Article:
When writing crosses with kyudo

Often I find myself discovering something in writing which resonates in my kyudo practice, and vice versa. Such was the case this week when reading Barbara O’Neal’s post So you want to be a professional writer on Writer Unboxed.

For those that haven’t read my About page, I practice Kyudo, which, in Japanese, literally means “The Way of the Bow.” Kyudo is a difficult practice to explain. It’s not a sport, yet it is. It’s considered a martial art. It’s strongly influenced by both Zen and Shintoism, but it’s not a religious practice per se.

In short, I’m still trying to understand it myself.

To help you along, I refer you to the What is Kyudo? page on Dan and Jackie DeProspero’s Kyudo.com site. DeProspero-sensei is the sensei of my sensei (the teacher of my teacher), Cindy Shannon, and I’ve visited his dojo in the past to study kyudo. My regular study is conducted here in Decatur, GA at Cindy’s dojo, Shingetsu Kyudo Kai. You may also wish to view this video about kyudo produced by Empty Mind films. The What is Kyudo? page and the video should give you a basic understanding of kyudo.

Go ahead, read the page and watch the video. I’ll wait.

Done? Good.

The piece written by Barbara that struck me was this:

But the biggest rewards are intrinsic. For the curious, questing, intelligent minds that turn to writing, there is nothing more thrilling than eternally tackling a pursuit that cannot ever be fully mastered. There is the chortling joy of learning something new, every single book. There is the pleasure of research and world-building and story design; there is detail enough for any geek of any ilk.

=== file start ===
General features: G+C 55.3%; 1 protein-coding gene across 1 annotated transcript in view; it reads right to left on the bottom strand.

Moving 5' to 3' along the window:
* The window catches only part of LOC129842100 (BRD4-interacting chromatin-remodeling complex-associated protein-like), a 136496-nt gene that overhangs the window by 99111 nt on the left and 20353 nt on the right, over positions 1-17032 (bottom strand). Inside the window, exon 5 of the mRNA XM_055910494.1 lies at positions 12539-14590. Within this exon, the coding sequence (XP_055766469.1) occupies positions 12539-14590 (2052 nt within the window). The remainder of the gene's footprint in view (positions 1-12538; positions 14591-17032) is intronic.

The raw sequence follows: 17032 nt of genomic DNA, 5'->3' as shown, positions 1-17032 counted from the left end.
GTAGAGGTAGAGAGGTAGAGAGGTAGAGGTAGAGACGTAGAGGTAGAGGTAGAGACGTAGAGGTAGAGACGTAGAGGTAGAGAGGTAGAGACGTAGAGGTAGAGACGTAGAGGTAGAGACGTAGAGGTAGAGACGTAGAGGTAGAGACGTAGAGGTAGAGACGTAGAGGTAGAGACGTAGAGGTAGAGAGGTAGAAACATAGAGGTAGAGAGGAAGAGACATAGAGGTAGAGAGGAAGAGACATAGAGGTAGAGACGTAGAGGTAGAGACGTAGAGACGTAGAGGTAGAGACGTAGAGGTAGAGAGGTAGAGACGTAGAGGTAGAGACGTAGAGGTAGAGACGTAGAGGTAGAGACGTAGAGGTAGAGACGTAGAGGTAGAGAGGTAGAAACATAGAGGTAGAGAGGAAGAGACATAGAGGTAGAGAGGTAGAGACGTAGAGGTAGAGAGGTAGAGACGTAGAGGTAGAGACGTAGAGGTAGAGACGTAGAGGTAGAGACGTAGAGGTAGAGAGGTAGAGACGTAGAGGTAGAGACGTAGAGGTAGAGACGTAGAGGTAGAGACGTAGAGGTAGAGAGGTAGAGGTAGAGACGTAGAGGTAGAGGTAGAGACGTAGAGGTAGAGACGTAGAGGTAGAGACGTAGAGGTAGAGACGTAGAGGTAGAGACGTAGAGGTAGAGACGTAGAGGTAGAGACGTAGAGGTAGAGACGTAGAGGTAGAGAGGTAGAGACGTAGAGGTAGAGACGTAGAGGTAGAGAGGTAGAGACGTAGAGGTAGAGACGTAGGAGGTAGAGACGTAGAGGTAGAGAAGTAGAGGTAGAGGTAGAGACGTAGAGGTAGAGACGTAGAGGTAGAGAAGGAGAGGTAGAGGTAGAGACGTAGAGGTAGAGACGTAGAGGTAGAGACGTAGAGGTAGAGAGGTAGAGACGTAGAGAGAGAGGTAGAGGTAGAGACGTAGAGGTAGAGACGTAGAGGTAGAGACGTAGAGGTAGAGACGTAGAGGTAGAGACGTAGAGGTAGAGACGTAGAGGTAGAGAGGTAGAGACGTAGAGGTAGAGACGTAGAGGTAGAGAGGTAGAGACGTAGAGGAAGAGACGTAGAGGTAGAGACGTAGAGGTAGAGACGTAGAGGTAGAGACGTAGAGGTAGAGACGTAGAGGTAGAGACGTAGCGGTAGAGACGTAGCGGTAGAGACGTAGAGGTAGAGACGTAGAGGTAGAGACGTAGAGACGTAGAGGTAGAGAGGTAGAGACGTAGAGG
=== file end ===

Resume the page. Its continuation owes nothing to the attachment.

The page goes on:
The emphasis is mine. I was reminded of the cross between kyudo and writing with her comment about “there is nothing more thrilling than eternally tackling a pursuit that cannot ever be fully mastered.” It struck me that this is true of both writing and kyudo, probably many other things as well.

Though there are definitely “masters” of Kyudo, even they would tell you that they are still continuing to learn each day, as, certainly, am I.

Kyudo is an interesting practice, because each time you reach a plateau of understanding, it’s time to deepen that understanding. This often results in taking one step back in order to take two steps forward (or sometimes, three or four steps back, at least in my case), a process that can be extremely frustrating if you’re not mentally prepared for it.

But also, rewarding and even, as Barbara says, “thrilling”. Because when you begin to take those steps forward, passing the point you had attained before and increasing your knowledge of such a complex practice, it truly is a joy.

Keep this in mind as you continue to perfect your own craft, whatever it may be.

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